In a nutshell, envelope budgeting means that you have cash on hand before spending money. In the old days you would cash your paycheck into actual cash, and then divvy up the cash into envelopes marked "rent" or "gas" or "clothes" or what have you. When it came time to buy something or pay a bill, you could only spend the money that you had in that envelope. There's nothing keeping you from moving money from one envelope to another, but the assumption is that you're wise and you're not going to take all of the money out of "rent" to go buy stuff.
Obviously we don't use cash and envelopes anymore, but the theory is still there. A financial management system that supports envelope budgeting wouldn't show you what your checking account balance is as much as how much money you've got in your set of virtual envelopes.
This is different than what Quicken or mint.com or a bunch of other financial management tools do. Sure, Quicken lets you categorize your expenses, but it's more forensic accounting ("where did my money go?") than a planning/saving tool. The power of envelope budgeting is that you're giving each dollar a name and a purpose, putting you in control of your money. Envelope budgeting is also much better than traditional budgets for more occasional expenses (property taxes, car repairs). I know I've got to pay property taxes in October, and I'm putting a little money in that envelope now with each paycheck, so that when that big bill comes along, I'm all set. It also works very well for those with irregular incomes -- you can prioritize your expenses, funding the most important envelopes first.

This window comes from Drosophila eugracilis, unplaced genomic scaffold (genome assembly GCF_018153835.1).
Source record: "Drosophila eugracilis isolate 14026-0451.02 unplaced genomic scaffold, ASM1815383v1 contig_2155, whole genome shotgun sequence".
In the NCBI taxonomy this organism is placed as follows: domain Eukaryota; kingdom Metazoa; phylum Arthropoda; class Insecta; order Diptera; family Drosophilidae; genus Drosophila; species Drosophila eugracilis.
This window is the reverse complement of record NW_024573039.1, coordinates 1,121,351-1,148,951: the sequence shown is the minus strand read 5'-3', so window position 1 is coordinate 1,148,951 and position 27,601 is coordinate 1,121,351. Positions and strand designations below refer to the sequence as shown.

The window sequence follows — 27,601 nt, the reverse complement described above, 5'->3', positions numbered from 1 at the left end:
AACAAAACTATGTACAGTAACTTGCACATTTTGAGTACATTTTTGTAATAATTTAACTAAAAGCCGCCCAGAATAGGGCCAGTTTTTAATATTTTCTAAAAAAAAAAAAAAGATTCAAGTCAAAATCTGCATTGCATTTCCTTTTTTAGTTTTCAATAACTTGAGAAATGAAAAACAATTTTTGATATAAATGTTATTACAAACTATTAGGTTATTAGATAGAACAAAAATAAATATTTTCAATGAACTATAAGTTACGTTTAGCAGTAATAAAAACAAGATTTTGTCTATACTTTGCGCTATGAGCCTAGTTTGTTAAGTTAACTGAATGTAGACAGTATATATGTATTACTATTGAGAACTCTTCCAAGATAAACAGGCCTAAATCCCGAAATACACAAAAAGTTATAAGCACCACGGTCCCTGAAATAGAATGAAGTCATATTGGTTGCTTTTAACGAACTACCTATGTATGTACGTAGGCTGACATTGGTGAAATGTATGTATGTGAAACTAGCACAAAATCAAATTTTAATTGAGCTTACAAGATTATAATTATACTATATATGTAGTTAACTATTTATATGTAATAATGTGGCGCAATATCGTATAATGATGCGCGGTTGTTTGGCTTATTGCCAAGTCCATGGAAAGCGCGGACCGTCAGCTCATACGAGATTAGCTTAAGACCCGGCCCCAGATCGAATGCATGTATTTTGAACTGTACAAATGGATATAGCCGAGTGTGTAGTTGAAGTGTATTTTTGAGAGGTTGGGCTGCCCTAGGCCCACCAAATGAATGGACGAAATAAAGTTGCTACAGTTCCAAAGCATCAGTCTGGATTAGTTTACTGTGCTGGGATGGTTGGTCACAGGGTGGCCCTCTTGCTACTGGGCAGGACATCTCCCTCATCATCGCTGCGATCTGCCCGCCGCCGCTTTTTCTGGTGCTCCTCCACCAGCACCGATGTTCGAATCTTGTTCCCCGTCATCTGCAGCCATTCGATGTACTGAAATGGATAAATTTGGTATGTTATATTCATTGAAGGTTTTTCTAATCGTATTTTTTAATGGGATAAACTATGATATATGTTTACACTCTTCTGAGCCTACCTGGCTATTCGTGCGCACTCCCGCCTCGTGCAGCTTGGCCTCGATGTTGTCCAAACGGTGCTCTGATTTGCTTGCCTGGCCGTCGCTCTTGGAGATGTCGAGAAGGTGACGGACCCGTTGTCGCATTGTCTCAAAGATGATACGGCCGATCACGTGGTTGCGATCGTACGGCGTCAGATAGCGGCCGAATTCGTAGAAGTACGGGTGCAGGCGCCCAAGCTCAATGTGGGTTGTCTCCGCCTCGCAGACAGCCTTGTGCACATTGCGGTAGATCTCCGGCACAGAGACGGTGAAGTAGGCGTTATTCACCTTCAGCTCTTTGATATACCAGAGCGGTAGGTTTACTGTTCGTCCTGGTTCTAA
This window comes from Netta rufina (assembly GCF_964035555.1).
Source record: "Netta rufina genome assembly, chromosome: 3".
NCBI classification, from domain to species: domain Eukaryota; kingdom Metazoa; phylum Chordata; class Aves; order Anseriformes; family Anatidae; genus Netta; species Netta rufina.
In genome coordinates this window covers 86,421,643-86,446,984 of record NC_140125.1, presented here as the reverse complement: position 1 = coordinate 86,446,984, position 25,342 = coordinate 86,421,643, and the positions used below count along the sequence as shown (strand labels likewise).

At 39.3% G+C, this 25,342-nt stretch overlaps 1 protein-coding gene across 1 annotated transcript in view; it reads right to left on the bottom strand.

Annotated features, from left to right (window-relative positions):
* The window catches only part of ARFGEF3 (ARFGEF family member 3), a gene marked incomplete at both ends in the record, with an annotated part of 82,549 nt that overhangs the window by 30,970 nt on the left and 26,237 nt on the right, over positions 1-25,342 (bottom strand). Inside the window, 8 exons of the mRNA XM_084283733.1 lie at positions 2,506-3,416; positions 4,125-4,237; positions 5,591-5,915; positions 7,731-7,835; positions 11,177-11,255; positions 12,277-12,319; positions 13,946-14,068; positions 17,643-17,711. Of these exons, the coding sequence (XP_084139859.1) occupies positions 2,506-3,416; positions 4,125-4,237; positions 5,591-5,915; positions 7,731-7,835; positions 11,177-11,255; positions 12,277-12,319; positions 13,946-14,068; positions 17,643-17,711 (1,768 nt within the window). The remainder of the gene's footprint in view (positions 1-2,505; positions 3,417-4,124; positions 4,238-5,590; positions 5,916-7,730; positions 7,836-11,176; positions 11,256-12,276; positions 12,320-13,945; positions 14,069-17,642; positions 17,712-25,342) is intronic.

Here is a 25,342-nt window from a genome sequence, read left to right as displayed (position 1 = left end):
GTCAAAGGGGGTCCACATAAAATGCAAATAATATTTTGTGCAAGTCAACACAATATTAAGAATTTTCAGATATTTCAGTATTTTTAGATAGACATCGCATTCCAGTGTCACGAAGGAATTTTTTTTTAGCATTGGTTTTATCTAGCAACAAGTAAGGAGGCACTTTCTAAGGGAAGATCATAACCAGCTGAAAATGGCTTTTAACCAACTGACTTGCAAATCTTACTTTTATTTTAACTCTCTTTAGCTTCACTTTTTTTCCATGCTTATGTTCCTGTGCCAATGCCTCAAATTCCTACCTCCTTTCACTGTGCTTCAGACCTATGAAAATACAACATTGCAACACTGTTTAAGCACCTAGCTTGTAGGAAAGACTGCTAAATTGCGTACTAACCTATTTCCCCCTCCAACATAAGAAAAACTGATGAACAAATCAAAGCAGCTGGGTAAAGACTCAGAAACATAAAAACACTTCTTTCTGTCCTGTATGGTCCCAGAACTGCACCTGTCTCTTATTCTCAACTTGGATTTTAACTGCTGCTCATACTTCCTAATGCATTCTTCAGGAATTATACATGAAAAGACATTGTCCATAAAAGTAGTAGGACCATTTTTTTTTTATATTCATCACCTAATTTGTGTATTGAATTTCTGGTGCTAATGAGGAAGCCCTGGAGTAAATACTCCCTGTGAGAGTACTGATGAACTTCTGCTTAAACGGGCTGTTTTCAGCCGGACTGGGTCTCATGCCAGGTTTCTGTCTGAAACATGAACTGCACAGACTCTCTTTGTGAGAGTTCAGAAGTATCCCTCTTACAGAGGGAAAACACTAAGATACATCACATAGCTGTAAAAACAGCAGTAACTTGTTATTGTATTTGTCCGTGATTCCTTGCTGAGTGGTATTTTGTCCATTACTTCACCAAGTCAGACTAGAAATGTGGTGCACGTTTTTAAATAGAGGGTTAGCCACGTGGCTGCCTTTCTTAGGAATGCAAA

There are a variety of online services and dedicated programs that support the envelope method. I tried out mvelopes.com a while back, but it's expensive and they want to know your banking login information, which I'm a little creeped out about.
I'm taking a look at neobudget.com now -- look for a post in the next week or so.